An Iodophor is a preparation containing iodine complexed with a solubilizing agent, such as a surfactant or povidone (forming povidone-iodine). The result is a water-soluble material that releases free iodine when in solution. Iodophors are prepared by mixing iodine with the solubilizing agent; heat can be used to speed up the reaction.
Free iodine kills the eukaryotic or prokaryotic cells by iodination of lipids and oxidation of compounds in the cytoplasm and cell membrane. Unlike with some antibiotics, microbes do not develop resistant strains against iodine. However, iodine is an irritant to mucous membranes and corrodes medical instruments. Iodine also kills live cells of mammals. Therefore, a slow release in smaller concentrations is desirable for patient use.
In iodophor formulations free iodine is released slowly from the carrier molecules, and thus are more gentle to the skin and have increased shelf-life. Effectiveness of any iodophore depends on active free iodine percentage. Percentages greater than 3.5% have no additional advantage.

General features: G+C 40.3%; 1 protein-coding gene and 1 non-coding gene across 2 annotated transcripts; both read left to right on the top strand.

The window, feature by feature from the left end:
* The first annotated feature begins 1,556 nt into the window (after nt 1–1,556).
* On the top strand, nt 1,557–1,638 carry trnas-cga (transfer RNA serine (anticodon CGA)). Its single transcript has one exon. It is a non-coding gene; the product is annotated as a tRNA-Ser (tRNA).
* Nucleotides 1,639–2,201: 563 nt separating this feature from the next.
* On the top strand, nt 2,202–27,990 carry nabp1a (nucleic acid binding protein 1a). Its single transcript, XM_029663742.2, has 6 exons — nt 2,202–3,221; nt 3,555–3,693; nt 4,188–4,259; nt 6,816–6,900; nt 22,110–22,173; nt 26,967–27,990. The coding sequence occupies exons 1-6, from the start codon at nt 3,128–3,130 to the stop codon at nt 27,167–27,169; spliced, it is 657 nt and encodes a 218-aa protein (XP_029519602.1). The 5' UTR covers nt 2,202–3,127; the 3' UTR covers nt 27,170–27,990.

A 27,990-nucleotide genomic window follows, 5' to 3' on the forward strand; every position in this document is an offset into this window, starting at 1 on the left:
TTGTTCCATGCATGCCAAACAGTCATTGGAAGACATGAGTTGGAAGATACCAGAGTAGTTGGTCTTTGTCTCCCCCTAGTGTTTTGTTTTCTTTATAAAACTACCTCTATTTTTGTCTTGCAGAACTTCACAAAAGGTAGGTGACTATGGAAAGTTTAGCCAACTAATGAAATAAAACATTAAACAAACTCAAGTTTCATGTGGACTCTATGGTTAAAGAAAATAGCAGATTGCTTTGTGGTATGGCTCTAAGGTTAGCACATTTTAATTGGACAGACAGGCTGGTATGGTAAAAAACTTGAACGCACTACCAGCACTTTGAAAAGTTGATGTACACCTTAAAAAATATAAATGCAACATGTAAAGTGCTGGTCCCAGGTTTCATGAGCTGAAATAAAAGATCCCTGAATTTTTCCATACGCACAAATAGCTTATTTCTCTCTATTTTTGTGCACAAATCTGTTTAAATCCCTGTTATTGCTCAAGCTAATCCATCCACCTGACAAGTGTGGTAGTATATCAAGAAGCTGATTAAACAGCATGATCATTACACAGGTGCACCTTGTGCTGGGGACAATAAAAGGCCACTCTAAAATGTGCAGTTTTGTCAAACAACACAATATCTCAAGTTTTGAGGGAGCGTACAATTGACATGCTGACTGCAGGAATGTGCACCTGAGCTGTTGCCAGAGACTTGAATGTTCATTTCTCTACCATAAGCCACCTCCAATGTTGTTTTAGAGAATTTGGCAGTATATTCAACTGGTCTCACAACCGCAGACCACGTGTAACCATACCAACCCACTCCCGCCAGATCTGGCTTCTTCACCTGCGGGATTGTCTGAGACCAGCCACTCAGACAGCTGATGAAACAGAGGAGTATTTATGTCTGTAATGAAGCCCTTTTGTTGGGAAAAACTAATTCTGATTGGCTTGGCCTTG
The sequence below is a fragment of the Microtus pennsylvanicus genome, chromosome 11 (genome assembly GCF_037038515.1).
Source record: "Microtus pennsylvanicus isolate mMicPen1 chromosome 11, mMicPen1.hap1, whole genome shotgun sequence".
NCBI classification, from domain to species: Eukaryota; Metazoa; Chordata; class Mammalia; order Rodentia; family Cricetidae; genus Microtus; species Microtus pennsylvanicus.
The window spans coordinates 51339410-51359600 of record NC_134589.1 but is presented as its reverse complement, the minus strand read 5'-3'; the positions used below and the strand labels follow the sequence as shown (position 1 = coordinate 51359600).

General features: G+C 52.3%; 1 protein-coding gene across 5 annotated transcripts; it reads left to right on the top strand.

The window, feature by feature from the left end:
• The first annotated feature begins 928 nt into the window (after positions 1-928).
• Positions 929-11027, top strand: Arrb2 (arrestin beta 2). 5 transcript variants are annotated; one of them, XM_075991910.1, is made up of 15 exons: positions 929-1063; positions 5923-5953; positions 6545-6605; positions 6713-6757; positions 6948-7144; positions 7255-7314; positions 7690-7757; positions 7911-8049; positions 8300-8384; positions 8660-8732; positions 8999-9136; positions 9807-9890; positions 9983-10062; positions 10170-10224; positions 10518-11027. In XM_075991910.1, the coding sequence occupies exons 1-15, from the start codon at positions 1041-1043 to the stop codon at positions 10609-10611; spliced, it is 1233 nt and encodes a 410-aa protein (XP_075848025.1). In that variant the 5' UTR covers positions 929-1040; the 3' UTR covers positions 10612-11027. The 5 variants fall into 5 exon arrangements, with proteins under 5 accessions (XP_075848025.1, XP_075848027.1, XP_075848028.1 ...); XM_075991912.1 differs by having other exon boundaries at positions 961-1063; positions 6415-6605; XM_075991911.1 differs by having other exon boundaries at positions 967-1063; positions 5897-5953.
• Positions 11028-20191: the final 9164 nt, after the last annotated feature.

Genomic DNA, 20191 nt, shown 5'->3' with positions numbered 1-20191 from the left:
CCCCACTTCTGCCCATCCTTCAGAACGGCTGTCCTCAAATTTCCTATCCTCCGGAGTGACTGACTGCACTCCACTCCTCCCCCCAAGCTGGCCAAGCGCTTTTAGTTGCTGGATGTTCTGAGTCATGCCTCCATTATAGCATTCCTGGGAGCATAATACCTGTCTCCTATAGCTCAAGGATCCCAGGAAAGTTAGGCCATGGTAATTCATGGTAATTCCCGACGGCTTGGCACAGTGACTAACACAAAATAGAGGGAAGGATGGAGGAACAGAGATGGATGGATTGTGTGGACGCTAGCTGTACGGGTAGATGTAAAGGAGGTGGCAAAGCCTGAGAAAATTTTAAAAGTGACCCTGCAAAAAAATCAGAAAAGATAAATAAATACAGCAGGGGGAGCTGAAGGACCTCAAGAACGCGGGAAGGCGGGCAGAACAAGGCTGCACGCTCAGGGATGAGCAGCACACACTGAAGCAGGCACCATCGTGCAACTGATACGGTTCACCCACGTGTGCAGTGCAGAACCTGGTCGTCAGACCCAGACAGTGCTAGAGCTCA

Despite of all these advantages, iodophores must be used under technical supervision. Many cases of toxicity and adverse reaction have been reported.
Diluted iodophor is often used by homebrewers and home wine makers to sanitize equipment and bottles. Its major advantage over other sanitizers is that when used in proper proportions it sublimates directly from solution to gas, and hence leaves no residues. It is also non-toxic to humans and therefore especially suited to food processing applications. It is cheap and effective, but it can leave unattractive orange-brown stains on plastic parts and equipment that it is left in contact with.
It is often supplied in different concentrations and is further diluted with water before use. The label will advise the appropriate dilution rate, commonly 1:1000 or 1:100. Equipment to be sanitized should be thoroughly clean and left in contact with the solution for at least 2 minutes.